As far as photography is concerned, conditions are far from being optimal. We are in a forest : sunbeams are having a hard time getting trough foliage but when they do, it’s very difficult to get a correct picture exposition. We lack of light to take picture of chimpanzees on the ground while we have to deal with backlight for those high up in trees ! And vegetation is dense : there is always a branch or a leaf which lies in front of our subject. And it doesn’t help with autofocus either. So we have to be dynamic : we don’t hesitate to move and to quickly change parameters in order to try and get good pictures. I think that we did not do that much of a bad job…
I have no idea what this little rascal was looking for in the trunk but it seemed to be delicious to him!
Unfortunately for us, the rule is clear. From the very moment we find them, we can spend no more than one hour with the chimpanzees. There is no extra minutes. It is with a twinge of regret that we have to leave them be. A young one which is up in a tree watches us go…
Let’s be honest, we have no idea which direction to go to return to the visitor center, which definitely amuses our guides. We make a few more stops on our way back and we learn about a few plants chimpanzees sometimes use as medicine. I don’t know if you are like me, but I am absolutely amazed that wild animals are able to identify a plant and use the sap on a wound to stop bleeding…
As we were back from chimpanzee tracking, we got lucky and spotted a few different monkey species close to the visitor center. Counting chimpanzees in the total, we got to observe 5 different species in Kibale. We’re far from the 13 species living in the park, but we must admit we were already delighted !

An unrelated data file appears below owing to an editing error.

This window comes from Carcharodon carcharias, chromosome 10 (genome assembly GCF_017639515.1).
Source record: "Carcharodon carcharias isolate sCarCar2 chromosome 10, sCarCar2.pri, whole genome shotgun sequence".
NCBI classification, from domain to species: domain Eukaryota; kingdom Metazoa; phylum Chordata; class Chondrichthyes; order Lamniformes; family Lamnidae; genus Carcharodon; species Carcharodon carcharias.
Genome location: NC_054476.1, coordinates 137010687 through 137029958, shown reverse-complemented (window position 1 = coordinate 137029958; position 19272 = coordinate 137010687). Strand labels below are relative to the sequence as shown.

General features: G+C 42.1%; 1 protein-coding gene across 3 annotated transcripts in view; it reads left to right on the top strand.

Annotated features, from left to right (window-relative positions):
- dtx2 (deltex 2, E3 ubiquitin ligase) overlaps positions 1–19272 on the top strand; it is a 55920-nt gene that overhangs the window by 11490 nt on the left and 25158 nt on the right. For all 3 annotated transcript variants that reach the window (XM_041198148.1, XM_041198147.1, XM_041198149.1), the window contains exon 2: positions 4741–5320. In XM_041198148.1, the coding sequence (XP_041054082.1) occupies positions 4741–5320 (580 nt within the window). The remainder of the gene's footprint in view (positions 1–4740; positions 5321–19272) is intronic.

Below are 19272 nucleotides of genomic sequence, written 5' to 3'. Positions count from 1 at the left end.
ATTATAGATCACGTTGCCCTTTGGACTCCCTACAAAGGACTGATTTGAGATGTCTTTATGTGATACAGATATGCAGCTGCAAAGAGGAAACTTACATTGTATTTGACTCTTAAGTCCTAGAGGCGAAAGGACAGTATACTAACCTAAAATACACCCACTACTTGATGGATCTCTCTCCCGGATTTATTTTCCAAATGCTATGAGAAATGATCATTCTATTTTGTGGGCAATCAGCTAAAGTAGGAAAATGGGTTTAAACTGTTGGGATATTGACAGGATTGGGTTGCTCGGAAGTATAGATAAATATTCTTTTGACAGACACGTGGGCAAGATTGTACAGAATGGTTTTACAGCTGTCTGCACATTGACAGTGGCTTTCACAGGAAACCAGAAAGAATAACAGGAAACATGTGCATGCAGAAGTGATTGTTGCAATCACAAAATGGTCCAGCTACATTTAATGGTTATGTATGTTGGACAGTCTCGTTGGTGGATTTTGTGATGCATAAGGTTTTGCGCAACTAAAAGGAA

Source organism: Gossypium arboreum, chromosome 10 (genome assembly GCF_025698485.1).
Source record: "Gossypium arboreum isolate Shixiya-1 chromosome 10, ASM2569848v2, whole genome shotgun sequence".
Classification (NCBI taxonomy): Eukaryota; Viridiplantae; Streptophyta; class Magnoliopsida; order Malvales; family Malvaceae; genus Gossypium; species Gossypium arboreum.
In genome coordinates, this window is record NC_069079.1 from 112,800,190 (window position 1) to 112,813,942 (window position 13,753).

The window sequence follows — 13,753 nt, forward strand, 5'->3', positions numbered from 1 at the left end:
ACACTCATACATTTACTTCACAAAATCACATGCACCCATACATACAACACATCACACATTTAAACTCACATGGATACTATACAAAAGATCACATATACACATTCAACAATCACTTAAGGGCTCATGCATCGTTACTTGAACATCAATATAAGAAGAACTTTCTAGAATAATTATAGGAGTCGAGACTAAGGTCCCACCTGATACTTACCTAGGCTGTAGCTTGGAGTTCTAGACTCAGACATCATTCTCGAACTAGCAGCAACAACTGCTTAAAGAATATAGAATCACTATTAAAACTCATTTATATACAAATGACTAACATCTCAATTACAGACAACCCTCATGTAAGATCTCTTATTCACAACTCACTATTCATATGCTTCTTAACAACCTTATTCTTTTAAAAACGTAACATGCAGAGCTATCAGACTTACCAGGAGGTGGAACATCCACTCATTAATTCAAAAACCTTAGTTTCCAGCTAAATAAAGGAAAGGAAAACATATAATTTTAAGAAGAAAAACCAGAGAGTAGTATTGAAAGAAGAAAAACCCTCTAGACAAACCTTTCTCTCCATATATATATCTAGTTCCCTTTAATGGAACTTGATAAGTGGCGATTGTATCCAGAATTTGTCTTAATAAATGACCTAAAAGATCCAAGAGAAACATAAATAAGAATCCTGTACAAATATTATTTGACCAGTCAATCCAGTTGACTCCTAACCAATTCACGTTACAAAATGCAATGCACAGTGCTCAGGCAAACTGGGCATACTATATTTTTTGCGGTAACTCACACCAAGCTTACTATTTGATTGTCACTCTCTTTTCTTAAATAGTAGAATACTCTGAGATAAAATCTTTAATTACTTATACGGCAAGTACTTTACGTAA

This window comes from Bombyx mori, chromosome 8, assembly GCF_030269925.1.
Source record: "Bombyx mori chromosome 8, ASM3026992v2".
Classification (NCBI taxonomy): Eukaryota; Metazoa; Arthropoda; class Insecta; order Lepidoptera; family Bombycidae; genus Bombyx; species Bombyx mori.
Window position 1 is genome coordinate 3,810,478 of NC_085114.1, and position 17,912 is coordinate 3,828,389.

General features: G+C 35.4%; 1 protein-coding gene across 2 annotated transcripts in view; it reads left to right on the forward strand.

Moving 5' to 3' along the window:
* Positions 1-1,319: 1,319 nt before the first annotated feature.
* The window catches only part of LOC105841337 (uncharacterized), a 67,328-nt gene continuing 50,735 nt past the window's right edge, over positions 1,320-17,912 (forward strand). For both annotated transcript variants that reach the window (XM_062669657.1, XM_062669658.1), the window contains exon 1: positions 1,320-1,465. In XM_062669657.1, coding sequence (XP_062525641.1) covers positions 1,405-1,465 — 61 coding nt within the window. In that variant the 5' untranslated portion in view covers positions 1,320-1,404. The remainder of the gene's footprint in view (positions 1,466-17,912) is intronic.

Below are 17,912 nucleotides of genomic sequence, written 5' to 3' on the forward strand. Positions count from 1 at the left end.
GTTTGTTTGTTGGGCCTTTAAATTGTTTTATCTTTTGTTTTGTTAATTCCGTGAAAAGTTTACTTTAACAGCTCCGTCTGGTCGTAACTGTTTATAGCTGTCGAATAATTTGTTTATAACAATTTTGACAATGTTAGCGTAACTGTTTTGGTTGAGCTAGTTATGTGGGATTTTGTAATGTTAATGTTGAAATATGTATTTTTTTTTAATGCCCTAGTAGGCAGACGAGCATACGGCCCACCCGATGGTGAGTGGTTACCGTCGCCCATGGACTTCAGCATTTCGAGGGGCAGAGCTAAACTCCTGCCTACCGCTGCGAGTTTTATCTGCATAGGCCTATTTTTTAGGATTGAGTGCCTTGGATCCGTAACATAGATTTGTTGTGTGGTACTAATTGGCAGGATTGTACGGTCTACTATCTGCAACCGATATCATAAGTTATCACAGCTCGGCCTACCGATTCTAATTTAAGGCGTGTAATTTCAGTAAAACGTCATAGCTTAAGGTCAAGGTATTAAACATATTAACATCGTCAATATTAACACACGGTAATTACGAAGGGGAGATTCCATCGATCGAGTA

Black and white colobus
Red tailed monkey
Like gorilla tracking, chimpanzee tracking requires a permit. The word “permit” is the one used by Uganda Wildlife Authority (UWA) but in reality, it just means registration for the activity. In december 2018, it cost us $150. This is already quite an amount of money but it will help a good cause because most of it will help protect chimpanzees and their environment. Conservation efforts come in different forms but the most important one is population education. On the one hand for them to understand why species conservation is important and on the other hand for them to get access to tourism jobs created thanks to wildlife in the area. We were explained this is a virtuous circle by David, our driver and guide who used to be a UWA employee.
From a practical point of view, the local agency that planned our entire trip booked the permits for us.
People sometimes call this activity “Chimpanzee trekking” but we’re not going into the wild for several days ! This is an half day activity and you shall expect to walk about 3 hours. Even though we found it rather easy, we were happy to have good equipment. First of all, even if this seems obvious, you need good hiking shoes. Terrain is not extremely flat and vegetation is often dense, especially when you leave the trail to follow the chimpanzees. Then, you have to plan on wearing high socks so that you can be able to tuck your pants in. Ugandan forests are full of agressive ants that are waiting to bite you as soon as possible. A rain jacket will have two uses. It will help protect you from warm rain (chimpanzees pee !) but also from cold rain (which can come very quickly, we discovered it to our detriment…). Finally, don’t even think about going without water (at least 1.5L per person).
Once again, we thank our very good friend Matou for capturing the behind-the-scenes of your pictures and for allowing us to post this picture here